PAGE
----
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Help for adults caring for an aging parent or loved oneTerms & Definitions

There are a lot of new words used in the field of eldercare. This is a list of commonly used terms that describe levels of care, community services, and legal matters. We hope you find it helpful.



Activities of Daily Living
Adult Day Care
Advance Directives
Assisted Living
At-Home Services
Community Based Services

Durable Medical Equipment
Durable Power of Attorney
Durable Power of Attorney Health Care
Eldercare
Eldercare Specialist

Geriatric Assessment

Home Health Aide
Homemaker Services
Hospice Care
Independent Living
Living Will
Medicaid
Medicare
Residential Care Facility I Dementia
Residential Care Facility II
Respite Care
Skilled Care
Skilled Nursing

Caregiver Terms

  • Activities of Daily Living
    Those activities necessary to maintain independent living, such as feeding, dressing, toileting, and bathing.

  • Adult Day Care
    Adult day care offers socialization during the day that includes activities, field trips, and meals. Many centers provide transportation to and from the center. This is an excellent and affordable way to provide loved ones with quality care, while giving caregivers time away.

  • Advanced Directives
    Allows you to express wishes in advance to let physicians and other health care providers know what medical treatments are acceptable in the event you are unable to communicate your wishes.

  • Assisted Living
    A living arrangement in which people with special needs, especially seniors with disabilities, reside in a facility that provides help with everyday tasks such as bathing, dressing, and taking medication. This is often referred to as a Resident Care Facility (RCF I or II).

  • At-Home Services 
    Assistance available to older adults who reside in a variety of living arrangements designed to help with the activities of daily life. Such services range from assistance with bathing and dressing to home cleaning, laundry and meal preparation. Some may also escort a person to medical appointments and assist with medication management and more.
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  • Community Based Services
    Cost effective, quality care or services, in the least restrictive environment, that enables people to stay within their own home and community; that enhances quality of life; and supports individuals chosen lifestyle.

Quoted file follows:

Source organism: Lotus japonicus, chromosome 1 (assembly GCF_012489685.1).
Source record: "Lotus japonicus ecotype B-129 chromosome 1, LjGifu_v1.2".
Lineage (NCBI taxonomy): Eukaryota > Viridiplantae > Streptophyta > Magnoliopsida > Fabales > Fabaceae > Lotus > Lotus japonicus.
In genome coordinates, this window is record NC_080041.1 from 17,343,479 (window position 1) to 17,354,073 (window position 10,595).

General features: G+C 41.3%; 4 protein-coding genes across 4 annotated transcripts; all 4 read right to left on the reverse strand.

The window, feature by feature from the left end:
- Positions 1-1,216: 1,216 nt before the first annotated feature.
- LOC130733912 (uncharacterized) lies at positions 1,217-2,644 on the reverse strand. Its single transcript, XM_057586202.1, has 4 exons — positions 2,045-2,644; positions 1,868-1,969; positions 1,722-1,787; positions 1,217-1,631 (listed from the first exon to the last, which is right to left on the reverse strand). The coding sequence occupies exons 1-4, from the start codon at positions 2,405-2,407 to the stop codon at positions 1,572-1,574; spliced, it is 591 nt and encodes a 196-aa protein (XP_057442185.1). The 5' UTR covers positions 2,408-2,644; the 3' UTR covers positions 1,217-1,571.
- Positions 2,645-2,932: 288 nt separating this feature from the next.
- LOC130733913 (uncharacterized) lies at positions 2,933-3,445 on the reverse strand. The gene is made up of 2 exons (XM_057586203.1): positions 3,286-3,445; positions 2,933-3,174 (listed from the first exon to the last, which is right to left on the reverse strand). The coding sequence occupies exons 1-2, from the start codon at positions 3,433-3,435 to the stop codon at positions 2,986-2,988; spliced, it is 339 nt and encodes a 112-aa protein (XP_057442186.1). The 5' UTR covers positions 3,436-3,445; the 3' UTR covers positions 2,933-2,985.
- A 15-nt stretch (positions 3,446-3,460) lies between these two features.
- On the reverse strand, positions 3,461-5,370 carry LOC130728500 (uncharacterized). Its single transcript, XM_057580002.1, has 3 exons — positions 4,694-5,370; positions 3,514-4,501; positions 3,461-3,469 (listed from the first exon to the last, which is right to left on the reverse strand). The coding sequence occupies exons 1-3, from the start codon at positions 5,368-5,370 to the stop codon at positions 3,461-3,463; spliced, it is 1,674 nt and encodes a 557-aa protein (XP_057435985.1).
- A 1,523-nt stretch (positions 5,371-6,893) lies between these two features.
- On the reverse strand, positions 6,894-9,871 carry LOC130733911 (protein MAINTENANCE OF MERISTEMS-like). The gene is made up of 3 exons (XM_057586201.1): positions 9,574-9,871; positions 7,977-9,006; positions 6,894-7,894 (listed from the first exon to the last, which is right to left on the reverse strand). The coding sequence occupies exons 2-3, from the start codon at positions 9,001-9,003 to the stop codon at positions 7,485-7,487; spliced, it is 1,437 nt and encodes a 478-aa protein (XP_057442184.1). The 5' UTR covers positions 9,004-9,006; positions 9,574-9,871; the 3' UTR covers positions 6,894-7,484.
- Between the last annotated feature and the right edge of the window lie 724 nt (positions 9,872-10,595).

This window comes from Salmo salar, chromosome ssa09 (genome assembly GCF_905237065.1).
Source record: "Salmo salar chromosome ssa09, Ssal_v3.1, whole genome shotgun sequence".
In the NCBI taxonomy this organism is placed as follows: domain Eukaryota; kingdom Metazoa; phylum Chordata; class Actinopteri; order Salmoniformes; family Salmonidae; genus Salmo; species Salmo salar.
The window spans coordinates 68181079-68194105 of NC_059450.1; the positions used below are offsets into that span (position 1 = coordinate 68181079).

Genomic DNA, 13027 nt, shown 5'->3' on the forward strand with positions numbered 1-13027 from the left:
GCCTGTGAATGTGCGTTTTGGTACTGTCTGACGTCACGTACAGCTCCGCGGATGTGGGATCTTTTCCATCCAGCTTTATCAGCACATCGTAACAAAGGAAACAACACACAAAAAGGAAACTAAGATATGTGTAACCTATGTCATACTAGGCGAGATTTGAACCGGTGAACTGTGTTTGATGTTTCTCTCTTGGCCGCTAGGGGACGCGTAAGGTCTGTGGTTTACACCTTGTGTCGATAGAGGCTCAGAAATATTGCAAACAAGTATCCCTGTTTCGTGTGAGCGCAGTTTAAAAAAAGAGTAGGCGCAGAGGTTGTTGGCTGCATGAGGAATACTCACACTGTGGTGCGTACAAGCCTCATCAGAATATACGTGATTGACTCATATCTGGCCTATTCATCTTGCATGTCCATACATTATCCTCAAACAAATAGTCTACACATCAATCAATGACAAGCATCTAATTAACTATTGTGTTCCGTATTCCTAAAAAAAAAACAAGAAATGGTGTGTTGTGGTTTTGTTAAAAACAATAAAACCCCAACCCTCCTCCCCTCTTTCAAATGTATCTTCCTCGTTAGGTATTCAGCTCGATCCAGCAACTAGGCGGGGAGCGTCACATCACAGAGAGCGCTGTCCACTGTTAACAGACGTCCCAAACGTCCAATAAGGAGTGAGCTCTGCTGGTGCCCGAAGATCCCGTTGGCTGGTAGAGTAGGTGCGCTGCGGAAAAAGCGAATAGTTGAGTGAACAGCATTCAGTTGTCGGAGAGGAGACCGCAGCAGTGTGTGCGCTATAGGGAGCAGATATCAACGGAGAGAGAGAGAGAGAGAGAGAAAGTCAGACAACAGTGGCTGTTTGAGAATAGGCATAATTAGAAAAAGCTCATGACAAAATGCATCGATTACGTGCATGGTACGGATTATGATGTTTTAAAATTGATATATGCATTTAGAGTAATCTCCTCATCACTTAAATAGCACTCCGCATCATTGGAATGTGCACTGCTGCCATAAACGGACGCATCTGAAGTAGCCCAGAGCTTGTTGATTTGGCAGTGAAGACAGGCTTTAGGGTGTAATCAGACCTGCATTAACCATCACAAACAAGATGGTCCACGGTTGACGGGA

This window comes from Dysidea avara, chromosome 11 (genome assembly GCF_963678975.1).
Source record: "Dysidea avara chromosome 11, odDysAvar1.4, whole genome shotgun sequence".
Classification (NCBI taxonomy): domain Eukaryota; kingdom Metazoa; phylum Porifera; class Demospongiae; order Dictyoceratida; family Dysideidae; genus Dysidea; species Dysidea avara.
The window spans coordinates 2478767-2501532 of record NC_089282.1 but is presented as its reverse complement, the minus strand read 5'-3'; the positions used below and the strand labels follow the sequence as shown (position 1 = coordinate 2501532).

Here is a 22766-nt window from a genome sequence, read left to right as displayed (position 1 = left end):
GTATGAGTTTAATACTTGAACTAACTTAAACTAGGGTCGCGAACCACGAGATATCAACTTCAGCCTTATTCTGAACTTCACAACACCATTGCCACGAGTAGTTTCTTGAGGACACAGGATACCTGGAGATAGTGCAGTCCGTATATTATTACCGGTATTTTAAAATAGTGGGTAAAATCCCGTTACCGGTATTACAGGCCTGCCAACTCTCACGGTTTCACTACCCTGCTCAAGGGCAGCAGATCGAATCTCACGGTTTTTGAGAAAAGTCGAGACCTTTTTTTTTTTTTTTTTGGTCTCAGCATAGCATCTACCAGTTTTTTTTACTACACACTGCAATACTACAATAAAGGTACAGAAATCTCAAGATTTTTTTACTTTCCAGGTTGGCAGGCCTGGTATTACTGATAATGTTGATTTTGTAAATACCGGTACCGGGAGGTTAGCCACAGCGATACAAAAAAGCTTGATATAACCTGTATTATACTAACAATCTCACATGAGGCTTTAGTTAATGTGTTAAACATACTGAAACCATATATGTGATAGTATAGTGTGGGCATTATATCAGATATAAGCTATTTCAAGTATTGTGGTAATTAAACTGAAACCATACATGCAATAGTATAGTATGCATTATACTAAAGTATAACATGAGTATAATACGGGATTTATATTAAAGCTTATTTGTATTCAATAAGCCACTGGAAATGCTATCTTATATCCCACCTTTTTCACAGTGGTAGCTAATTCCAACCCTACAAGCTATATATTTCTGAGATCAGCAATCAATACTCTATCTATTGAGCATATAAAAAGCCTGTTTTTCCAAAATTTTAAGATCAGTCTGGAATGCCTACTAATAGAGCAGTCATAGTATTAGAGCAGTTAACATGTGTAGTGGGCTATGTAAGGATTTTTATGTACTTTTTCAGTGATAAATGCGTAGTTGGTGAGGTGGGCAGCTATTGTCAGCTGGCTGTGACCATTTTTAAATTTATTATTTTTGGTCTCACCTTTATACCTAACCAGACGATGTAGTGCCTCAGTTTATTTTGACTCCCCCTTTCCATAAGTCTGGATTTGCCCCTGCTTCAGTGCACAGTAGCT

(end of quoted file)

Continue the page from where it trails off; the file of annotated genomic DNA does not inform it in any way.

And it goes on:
• Dementia
    The loss of intellectual functions (such as memory deficit or confusion) that interfere with daily living. There are many causes for dementia and some of these may be reversible such as drug reactions and nutritional deficiencies.  Other causes of dementia are not reversible such as Alzheimer's disease which is the most common type of dementia.  To accurately determine the cause of dementia and provide optimal treatment, the older person needs a thorough geriatric assessment performed by a physician with input from family members.

  • Durable Medical Equipment
    An item that can withstand repeated use, is used for medical purposes, and for an illness or injury in the home. These include walkers, shower curtains, shower chairs and raised toilet seats.

  • Durable Power of Attorney
    Gives power to another to make legal or financial decisions such as handling investments, paying bills, contracting for nursing services and/or other living arrangements or care. The powers can be narrow or broad. To make this legally binding you should seek the advice of an attorney.

  • Durable Power of Attorney for Health Care 
    Gives power to another to make medical and other healthcare decisions if you are incapacitated.

  • Eldercare 
    A business industry that provides services or products that directly or indirectly impacts the lives of the older adult population.
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  • Eldercare Specialist